A mix of fortunes since I last posted. On the up side, the bees have continued to build and fill lots of comb – they now have eleven full combs bulging with honey, and a couple of incomplete ones at either end which also have some stores in them. The following pic shows what they were up to during August.
This is what I can see through the window now:
On the down side, I was very sad to discover evidence of deformed wing virus early in August. However, the healthy bees were dealing with these poor specimens with great vigour, evicting them from the hive at every opportunity, so after taking advice, I have not worried too much.
I was happy to welcome visitors during the SWHBK Bee Safari and found their comments of much interest. Fortunately, the bees behaved themselves – they are generally very gentle and I don’t always need to wear my suit when I look at them.
The bees have displayed some curious behaviour from time to time. On one day in mid-August we noticed a large cluster of them in their entrance (it had reduced a bit by the time I got there with my camera). I still have no idea what that was about, but there were also evictions in progress at the time so perhaps this was part of that process.
Rightly or wrongly, I have continued to feed syrup, though in reduced quantity. The inverted jam jars are now working well. However, in the last 2-3 weeks, as signs of autumn began, the bees have reduced their consumption significantly. They now seem to be starting on their stored honey, which I hope is not too early. Following on from John Haverson’s talk to us and his recommendation not to feed syrup, I shall endeavour not to continue with the feeding of syrup next year, though I will keep a close eye on them over the coming winter and spring, and be ready with fondant if necessary.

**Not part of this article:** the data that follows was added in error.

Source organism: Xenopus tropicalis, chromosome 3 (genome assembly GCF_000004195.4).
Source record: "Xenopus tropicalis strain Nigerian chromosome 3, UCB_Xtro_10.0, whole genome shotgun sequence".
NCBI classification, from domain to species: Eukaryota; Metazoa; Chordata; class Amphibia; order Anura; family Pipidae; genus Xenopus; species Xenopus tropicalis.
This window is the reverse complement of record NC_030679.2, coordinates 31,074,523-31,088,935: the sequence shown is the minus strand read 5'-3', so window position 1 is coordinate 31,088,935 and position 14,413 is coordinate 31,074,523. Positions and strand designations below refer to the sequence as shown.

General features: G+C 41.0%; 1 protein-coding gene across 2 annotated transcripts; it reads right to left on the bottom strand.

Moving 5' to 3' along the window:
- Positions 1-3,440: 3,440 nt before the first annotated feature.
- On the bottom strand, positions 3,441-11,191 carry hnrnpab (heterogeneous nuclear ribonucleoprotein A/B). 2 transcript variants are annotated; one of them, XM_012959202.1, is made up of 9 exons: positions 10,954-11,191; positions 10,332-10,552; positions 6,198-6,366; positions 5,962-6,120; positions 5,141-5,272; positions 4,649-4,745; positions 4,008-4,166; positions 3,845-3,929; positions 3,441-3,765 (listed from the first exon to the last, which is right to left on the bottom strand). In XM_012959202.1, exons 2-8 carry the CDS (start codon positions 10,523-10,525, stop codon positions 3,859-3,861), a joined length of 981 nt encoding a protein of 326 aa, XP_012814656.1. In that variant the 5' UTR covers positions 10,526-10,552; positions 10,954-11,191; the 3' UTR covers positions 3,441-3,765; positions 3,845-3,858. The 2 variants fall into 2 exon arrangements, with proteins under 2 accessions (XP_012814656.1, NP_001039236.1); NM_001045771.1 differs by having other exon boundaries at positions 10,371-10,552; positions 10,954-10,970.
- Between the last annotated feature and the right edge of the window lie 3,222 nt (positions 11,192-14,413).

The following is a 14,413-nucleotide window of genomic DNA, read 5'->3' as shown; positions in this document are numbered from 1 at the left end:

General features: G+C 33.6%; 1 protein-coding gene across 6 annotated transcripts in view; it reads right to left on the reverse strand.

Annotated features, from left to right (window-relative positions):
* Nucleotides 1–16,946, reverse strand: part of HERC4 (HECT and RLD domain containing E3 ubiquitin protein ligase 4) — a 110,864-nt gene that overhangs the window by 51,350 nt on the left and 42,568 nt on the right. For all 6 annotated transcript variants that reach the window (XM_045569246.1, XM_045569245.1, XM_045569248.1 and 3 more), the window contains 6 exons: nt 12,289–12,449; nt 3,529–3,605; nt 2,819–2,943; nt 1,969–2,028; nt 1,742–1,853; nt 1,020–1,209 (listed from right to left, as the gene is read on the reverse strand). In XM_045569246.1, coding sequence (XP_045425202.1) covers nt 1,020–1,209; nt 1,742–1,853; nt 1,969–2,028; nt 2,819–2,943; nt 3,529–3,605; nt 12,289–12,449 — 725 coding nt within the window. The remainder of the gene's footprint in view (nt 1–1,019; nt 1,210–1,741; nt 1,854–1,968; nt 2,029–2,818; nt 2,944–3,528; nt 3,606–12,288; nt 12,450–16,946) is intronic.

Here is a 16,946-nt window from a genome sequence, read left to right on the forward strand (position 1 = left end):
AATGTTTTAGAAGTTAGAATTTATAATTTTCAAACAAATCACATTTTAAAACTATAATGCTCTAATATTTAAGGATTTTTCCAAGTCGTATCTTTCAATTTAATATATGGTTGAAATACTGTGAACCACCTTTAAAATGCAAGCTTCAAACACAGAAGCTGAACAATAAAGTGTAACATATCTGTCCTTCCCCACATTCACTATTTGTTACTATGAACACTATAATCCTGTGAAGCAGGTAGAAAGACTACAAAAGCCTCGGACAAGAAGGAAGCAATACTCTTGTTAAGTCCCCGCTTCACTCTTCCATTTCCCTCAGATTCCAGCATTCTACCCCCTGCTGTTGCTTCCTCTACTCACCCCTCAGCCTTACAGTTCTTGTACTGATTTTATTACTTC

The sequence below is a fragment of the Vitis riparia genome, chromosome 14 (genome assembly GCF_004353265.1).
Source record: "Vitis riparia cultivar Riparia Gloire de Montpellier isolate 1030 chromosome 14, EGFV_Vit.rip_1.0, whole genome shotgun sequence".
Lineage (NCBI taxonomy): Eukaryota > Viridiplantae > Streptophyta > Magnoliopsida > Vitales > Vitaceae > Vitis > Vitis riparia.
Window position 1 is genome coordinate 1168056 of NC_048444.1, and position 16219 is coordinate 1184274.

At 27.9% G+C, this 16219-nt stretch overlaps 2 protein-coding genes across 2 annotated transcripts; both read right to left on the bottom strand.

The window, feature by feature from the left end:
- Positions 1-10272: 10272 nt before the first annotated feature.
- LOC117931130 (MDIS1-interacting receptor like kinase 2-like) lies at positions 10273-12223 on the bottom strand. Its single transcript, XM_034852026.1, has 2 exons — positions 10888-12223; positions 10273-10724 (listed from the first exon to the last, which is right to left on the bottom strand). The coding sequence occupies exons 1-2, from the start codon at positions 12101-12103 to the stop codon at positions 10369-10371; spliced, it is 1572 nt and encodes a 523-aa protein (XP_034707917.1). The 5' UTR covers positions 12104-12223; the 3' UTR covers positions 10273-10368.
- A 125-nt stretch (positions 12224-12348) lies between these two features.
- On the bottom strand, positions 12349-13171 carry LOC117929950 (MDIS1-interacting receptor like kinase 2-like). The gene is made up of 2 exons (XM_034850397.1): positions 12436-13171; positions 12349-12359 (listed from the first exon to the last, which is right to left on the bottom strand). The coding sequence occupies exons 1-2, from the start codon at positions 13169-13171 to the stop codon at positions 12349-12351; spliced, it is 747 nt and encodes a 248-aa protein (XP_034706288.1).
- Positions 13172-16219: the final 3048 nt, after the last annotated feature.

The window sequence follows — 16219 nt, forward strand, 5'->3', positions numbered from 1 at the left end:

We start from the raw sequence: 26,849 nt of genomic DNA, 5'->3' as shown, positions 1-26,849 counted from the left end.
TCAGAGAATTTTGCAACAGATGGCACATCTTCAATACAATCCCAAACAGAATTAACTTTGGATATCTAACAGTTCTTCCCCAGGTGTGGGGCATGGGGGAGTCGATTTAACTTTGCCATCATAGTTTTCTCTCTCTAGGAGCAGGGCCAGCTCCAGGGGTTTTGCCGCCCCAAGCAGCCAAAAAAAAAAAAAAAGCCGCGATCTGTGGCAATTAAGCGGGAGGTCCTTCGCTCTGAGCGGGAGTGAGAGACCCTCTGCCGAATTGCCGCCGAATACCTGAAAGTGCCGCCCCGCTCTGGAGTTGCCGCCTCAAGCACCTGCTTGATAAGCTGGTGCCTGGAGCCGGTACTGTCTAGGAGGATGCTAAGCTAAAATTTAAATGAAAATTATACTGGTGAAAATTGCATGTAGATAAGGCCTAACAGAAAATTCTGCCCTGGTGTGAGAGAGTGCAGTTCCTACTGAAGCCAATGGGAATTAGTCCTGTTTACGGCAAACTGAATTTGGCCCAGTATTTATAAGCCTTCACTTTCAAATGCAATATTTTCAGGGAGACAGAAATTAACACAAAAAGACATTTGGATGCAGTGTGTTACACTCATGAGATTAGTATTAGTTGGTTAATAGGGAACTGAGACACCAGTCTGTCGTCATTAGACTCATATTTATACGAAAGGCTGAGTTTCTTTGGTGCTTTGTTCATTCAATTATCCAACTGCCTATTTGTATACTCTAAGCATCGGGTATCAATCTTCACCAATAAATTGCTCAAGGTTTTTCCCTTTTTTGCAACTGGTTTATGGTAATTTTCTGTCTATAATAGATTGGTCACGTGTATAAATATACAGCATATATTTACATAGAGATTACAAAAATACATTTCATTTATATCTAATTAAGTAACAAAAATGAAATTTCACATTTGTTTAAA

The bees are now definitely settling down for winter. Since my last posting, they have reduced in numbers – as well as evicting the deformed ones, they also seem to have chucked out the drones. They have also reduced their comb building activity, which towards the end of August seemed to become a bit more erratic – they started to build one or two small combs across the bars rather than along them (see pic below) – apparently this is a known hazard of top bar hives – but fortunately they don’t seem to have continued with them.
Their focus now is on filling the combs…
On cooler days they are now starting to cluster in the centre of the hive around the first combs they built. However, there is still some activity around the entrance, and when the weather permits, they are still out and about – the Michaelmas daisies are a popular destination.
I am considering whether the hive should be insulted for winter. It is built of thick western red cedar which should provide some insulation, but it’s designer (Jim Binning) said he put a fleece across the top bars for winter. After listening to John Haverson I was quite taken with the idea of using dry leaves, of which we have bountiful quantities here in autumn – I have bought some hessian sacks to stuff with them and put over the top bars. We shall see how that goes!